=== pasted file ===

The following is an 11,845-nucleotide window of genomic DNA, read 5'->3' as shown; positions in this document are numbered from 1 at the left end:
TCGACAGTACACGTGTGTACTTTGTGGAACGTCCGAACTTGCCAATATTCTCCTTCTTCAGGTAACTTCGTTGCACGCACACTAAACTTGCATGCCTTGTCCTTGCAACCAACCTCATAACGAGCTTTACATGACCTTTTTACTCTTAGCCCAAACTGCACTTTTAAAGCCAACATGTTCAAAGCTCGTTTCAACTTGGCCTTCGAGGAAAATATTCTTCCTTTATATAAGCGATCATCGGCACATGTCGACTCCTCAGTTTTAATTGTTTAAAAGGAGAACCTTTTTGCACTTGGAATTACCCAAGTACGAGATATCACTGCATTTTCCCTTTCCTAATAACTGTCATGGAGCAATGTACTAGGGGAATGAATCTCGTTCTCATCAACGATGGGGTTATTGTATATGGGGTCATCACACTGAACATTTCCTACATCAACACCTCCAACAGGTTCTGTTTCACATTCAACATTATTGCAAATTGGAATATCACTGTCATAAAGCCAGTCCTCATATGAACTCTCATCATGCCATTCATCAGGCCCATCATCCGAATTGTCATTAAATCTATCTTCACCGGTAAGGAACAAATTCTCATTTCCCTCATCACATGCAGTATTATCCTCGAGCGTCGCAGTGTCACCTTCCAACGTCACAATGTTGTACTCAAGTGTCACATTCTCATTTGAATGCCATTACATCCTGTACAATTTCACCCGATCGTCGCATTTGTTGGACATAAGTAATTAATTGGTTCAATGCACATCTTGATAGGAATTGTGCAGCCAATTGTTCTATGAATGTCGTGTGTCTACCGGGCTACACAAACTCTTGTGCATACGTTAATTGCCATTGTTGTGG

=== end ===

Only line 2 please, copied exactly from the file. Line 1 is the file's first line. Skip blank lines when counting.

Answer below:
TCGACAGTACACGTGTGTACTTTGTGGAACGTCCGAACTTGCCAATATTCTCCTTCTTCAGGTAACTTCGTTGCACGCACACTAAACTTGCATGCCTTGTCCTTGCAACCAACCTCATAACGAGCTTTACATGACCTTTTTACTCTTAGCCCAAACTGCACTTTTAAAGCCAACATGTTCAAAGCTCGTTTCAACTTGGCCTTCGAGGAAAATATTCTTCCTTTATATAAGCGATCATCGGCACATGTCGACTCCTCAGTTTTAATTGTTTAAAAGGAGAACCTTTTTGCACTTGGAATTACCCAAGTACGAGATATCACTGCATTTTCCCTTTCCTAATAACTGTCATGGAGCAATGTACTAGGGGAATGAATCTCGTTCTCATCAACGATGGGGTTATTGTATATGGGGTCATCACACTGAACATTTCCTACATCAACACCTCCAACAGGTTCTGTTTCACATTCAACATTATTGCAAATTGGAATATCACTGTCATAAAGCCAGTCCTCATATGAACTCTCATCATGCCATTCATCAGGCCCATCATCCGAATTGTCATTAAATCTATCTTCACCGGTAAGGAACAAATTCTCATTTCCCTCATCACATGCAGTATTATCCTCGAGCGTCGCAGTGTCACCTTCCAACGTCACAATGTTGTACTCAAGTGTCACATTCTCATTTGAATGCCATTACATCCTGTACAATTTCACCCGATCGTCGCATTTGTTGGACATAAGTAATTAATTGGTTCAATGCACATCTTGATAGGAATTGTGCAGCCAATTGTTCTATGAATGTCGTGTGTCTACCGGGCTACACAAACTCTTGTGCATACGTTAATTGCCATTGTTGTGG